Radiohead is the greatest band in the entire world and it’s not even close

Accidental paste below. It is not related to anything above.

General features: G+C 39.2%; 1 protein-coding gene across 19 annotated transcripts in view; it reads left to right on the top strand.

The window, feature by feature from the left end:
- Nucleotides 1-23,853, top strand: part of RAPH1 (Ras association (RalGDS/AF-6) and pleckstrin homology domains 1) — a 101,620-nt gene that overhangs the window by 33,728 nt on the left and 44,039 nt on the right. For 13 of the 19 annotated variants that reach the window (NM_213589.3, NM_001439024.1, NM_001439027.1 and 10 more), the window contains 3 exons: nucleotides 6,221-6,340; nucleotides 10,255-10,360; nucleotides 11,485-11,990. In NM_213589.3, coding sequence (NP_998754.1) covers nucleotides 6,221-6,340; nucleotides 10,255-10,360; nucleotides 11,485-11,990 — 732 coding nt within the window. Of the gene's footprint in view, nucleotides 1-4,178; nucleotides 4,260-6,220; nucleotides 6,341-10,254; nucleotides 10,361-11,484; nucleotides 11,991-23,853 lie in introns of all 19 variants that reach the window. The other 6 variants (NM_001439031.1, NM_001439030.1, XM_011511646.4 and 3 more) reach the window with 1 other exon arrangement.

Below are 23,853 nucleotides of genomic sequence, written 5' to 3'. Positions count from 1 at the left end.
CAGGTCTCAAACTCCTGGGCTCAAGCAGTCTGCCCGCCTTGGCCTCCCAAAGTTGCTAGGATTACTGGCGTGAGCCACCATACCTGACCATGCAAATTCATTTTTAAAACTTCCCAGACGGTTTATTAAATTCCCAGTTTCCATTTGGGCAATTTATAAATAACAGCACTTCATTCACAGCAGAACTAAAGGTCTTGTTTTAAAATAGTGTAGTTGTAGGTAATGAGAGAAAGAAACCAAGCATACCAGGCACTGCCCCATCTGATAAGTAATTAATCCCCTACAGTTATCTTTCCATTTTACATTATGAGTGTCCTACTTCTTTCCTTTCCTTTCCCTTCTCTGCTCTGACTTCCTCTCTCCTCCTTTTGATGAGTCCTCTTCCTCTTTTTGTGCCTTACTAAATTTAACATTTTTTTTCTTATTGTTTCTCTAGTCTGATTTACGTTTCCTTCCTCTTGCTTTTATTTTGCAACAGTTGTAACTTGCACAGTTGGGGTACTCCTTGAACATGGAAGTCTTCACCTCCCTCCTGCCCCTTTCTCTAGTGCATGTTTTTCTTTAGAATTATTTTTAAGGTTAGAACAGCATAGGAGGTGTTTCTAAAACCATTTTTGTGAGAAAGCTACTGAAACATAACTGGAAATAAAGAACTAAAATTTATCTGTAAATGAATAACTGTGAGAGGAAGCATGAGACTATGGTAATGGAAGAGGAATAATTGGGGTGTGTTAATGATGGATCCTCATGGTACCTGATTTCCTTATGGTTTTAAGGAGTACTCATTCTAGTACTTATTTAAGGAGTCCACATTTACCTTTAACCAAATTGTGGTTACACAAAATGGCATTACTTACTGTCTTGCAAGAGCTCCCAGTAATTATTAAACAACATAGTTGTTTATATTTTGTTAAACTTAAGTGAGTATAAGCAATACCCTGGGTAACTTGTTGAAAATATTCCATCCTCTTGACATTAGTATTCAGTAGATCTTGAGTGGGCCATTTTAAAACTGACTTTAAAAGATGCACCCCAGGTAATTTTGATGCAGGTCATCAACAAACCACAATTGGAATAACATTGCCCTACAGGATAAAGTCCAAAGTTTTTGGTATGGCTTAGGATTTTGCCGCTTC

The first time I saw Radiohead was at the Chicago YellowFire Festival in Philly, and I was ready for disappointment. They were already 15 minutes late and the crowd was slowly spiralling out of the stadium. I checked my watch repeatedly, rolling my eyes at the fact that I had wasted 100 dollars for that ticket. They had just released Amnesiac, which was well received by critics, but I personally thought the album was mediocre. After 30 minutes, only about 100 people were left in the stadium and they all looked as if they were about to fall asleep. 45 minutes had now past and it was just about 80 people. That’s when the band finally came in. They looked drunk out of their minds and they didn’t even notice the ever shrinking audience. I rolled my eyes, ready for the worst performance of my life. But then they started playing Like Spinning Plates, and I instantly fell in love. The beautiful synths entered my ears and filled my whole body with the darkness engulfed within the sonic waves. The stars twinkled above as Thomas Yorkus’s voice engulfed the silent atmosphere of the nearly empty stadium. I nearly orgasmed after he hit the high note. The lyrics’s disturbing realities occupied my mind, filling me with anxiety and a hatred for the government. I quickly became an anti capitalistic anarchist, screaming along with Yorkus’s soaring vocals. The light sprinkles of the cymbals scattered throughout the ambience of the stadium, echoing off the hard concrete walls and into my ear holes and out my anus. As soon as the song ended, I quickly rushed to the stage and thanked Thom Yorkus for his beautiful sonic landscapes and messages encrypted within the song.